“An OEIS is prepared to comply with U.S. Executive Order 12114, Environmental Effects Abroad of Major Federal Actions, of 1979. The Executive Order requires federal agencies to consider the potential effects of their actions on the environment outside U.S. territorial waters. U.S. territorial waters extend 12 nautical miles from shore.”


HOLD THE AGENCIES ACCOUNTABLE!NAVY vs Marine (Courtest of Roslaind Peterson)




U.S. Navy Atlantic Fleet Public Comment Period is from May 11, 2012

through July 10, 2012


Home Website with Range Map:

Range Complex


This is from the U.S. Navy NWTRC Range on Hazardous Materials-Bombs,

etc.  There is one of these sections for each of the 12 Ranges in operations.


From Rosalind Peterson  CALL TO ACTION









By Rosalind Peterson

May 11, 2012


The Washington Post (Associated Press) May 11, 2012 – Revealed today that a “New Navy study says use of sonar, explosives may hurt more marine mammals than once thought”[25]. “…HONOLULU-The U.S. Navy may hurt more dolphins and whales by using sonar and explosives in Hawaii and California under a more thorough analysis that reflects new research and covers naval activities in a wider area than previous studies…”  (The Public Comment period for the new U.S. Navy Atlantic/Gulf of Mexico 5-Year Warfare Testing Range that will use bomb blasts and Sonar is from May 11, 2012 through July 10, 2012 [8C]).


The Washington Post also stated:  “…The Navy estimates its use of explosives and sonar may unintentionally cause more than 1,600 instances of hearing loss or other injury to marine mammals each year, according to a draft environmental impact statement that covers training and testing planned from 2014 to 2019. The Navy calculates the explosives could potentially kill more than 200 marine mammals a year…”  (The Public Comment period for the new U.S. Navy Pacific 5-Year Warfare Testing Range that will use bomb blasts and Sonar is from May 11, 2012 through July 10, 2012 [8B]).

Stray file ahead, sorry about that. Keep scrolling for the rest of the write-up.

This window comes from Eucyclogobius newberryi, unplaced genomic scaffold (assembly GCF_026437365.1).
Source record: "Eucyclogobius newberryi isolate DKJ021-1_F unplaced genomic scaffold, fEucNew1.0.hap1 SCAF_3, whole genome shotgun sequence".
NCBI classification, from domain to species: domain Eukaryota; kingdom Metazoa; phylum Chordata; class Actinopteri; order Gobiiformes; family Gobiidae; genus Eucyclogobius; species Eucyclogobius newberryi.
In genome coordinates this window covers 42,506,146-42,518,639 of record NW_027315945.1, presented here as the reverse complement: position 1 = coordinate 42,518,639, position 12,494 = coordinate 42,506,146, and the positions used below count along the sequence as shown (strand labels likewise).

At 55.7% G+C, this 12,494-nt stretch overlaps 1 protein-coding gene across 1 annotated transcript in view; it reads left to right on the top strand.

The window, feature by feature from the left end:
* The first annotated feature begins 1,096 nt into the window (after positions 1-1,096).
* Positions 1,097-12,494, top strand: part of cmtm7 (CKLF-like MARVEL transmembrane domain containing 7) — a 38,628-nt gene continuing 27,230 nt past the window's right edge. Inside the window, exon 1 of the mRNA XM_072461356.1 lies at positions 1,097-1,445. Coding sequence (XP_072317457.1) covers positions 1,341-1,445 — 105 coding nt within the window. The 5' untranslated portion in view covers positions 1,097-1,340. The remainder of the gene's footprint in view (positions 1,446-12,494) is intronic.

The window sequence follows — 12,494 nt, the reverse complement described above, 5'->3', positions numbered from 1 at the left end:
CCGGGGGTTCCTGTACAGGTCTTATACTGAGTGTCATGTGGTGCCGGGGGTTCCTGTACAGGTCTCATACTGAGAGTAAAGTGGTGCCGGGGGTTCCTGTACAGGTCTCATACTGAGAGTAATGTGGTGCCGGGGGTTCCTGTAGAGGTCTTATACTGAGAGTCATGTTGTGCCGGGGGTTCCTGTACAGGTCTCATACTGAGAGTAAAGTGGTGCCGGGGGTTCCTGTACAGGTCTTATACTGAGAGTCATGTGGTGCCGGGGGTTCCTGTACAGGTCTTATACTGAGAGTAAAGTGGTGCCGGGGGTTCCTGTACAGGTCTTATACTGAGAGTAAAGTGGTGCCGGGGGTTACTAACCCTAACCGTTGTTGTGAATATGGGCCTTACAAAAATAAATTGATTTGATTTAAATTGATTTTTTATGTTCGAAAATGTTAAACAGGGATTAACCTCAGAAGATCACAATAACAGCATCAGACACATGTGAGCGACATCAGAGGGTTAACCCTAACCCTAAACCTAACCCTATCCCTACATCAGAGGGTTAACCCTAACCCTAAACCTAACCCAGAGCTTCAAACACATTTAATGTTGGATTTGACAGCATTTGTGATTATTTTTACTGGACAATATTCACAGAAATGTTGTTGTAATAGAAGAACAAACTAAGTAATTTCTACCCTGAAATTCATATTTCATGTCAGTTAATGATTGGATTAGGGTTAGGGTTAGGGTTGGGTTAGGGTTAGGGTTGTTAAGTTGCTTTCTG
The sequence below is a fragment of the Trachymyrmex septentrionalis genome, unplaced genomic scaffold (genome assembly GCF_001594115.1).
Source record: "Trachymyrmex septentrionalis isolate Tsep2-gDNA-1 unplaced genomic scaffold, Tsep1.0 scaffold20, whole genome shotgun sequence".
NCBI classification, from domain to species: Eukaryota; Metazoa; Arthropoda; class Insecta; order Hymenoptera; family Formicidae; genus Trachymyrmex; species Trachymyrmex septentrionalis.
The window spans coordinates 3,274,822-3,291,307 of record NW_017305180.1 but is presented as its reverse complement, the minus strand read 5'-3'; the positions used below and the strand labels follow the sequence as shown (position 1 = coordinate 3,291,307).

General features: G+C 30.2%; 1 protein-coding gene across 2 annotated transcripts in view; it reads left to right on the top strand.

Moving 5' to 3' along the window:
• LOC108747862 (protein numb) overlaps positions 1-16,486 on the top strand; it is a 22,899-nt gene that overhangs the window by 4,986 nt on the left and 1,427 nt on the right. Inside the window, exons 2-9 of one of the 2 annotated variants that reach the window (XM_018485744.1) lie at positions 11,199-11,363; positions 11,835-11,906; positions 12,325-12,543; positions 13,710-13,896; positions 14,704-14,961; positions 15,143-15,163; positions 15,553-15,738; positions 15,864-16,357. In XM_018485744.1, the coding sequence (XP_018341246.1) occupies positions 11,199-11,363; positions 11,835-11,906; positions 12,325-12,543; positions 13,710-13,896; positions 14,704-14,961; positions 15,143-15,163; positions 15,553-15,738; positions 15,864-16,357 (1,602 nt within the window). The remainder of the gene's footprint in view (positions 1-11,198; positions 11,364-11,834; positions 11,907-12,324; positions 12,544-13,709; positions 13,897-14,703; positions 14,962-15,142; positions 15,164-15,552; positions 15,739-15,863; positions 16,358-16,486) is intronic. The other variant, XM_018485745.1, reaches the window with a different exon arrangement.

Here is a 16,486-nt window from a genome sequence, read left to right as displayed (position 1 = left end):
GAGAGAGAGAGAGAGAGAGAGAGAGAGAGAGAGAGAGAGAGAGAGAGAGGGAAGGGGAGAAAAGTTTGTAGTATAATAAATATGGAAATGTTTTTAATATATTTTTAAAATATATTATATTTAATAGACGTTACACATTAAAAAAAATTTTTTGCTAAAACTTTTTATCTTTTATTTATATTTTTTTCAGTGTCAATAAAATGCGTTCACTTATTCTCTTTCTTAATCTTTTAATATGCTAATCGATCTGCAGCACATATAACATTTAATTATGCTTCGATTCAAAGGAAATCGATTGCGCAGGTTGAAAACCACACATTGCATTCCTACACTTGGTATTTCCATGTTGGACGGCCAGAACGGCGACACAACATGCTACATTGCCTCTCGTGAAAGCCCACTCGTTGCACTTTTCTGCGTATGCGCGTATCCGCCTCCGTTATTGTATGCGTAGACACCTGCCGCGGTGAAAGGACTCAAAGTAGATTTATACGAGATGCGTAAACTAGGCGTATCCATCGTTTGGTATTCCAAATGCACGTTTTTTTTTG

What do your Elected Officials Know?


In a letter to NOAA, dated June 19, 2009, several U.S. Senators, including U.S. Senator Feinstein and U.S. Congressman Henry Waxman, stated:  “…In many regions, the Navy plans to increase the number of its exercises or expand the areas in which they may occur, and virtually every coastal state will be affected. Some exercises may occur in the nation’s most biologically sensitive marine habitats, including National Marine Sanctuaries and breeding habitat for the endangered North Atlantic right
whale. In all, the Navy anticipates more than 2.3 million takes (significant disruptions in
marine mammal foraging, breeding, and other essential behaviors) per year, or 11.7 million takes over the course of a five-year permit…” [2]